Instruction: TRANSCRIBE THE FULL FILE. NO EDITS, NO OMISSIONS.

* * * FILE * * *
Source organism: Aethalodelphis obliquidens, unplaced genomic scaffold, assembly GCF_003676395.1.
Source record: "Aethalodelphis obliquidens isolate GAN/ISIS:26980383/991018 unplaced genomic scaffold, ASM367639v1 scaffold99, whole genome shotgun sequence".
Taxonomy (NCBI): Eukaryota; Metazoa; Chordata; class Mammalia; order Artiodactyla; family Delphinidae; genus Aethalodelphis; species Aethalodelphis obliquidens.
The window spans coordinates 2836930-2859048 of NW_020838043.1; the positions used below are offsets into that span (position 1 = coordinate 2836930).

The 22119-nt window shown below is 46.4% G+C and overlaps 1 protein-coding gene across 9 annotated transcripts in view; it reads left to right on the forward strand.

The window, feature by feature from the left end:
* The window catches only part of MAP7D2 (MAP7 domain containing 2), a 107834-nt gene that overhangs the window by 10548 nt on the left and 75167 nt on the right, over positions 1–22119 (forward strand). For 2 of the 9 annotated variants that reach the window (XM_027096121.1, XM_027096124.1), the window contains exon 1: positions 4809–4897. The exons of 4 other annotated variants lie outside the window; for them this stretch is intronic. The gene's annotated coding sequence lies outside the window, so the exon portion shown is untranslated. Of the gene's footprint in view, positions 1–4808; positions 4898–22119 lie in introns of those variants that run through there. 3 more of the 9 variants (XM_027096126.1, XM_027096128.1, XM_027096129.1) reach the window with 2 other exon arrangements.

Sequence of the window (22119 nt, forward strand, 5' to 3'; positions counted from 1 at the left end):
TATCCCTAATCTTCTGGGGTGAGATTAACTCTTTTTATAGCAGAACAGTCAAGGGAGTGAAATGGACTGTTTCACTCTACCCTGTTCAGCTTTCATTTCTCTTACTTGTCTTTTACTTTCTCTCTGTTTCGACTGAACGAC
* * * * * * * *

Source organism: Aethalodelphis obliquidens, unplaced genomic scaffold, assembly GCF_003676395.1.
Source record: "Aethalodelphis obliquidens isolate GAN/ISIS:26980383/991018 unplaced genomic scaffold, ASM367639v1 scaffold99, whole genome shotgun sequence".
Taxonomy (NCBI): Eukaryota; Metazoa; Chordata; class Mammalia; order Artiodactyla; family Delphinidae; genus Aethalodelphis; species Aethalodelphis obliquidens.
The window spans coordinates 2836930-2859048 of NW_020838043.1; the positions used below are offsets into that span (position 1 = coordinate 2836930).

The 22119-nt window shown below is 46.4% G+C and overlaps 1 protein-coding gene across 9 annotated transcripts in view; it reads left to right on the forward strand.

The window, feature by feature from the left end:
* The window catches only part of MAP7D2 (MAP7 domain containing 2), a 107834-nt gene that overhangs the window by 10548 nt on the left and 75167 nt on the right, over positions 1–22119 (forward strand). For 2 of the 9 annotated variants that reach the window (XM_027096121.1, XM_027096124.1), the window contains exon 1: positions 4809–4897. The exons of 4 other annotated variants lie outside the window; for them this stretch is intronic. The gene's annotated coding sequence lies outside the window, so the exon portion shown is untranslated. Of the gene's footprint in view, positions 1–4808; positions 4898–22119 lie in introns of those variants that run through there. 3 more of the 9 variants (XM_027096126.1, XM_027096128.1, XM_027096129.1) reach the window with 2 other exon arrangements.

Sequence of the window (22119 nt, forward strand, 5' to 3'; positions counted from 1 at the left end):
TATCCCTAATCTTCTGGGGTGAGATTAACTCTTTTTATAGCAGAACAGTCAAGGGAGTGAAATGGACTGTTTCACTCTACCCTGTTCAGCTTTCATTTCTCTTACTTGTCTTTTACTTTCTCTCTGTTTCGACTGAACGAC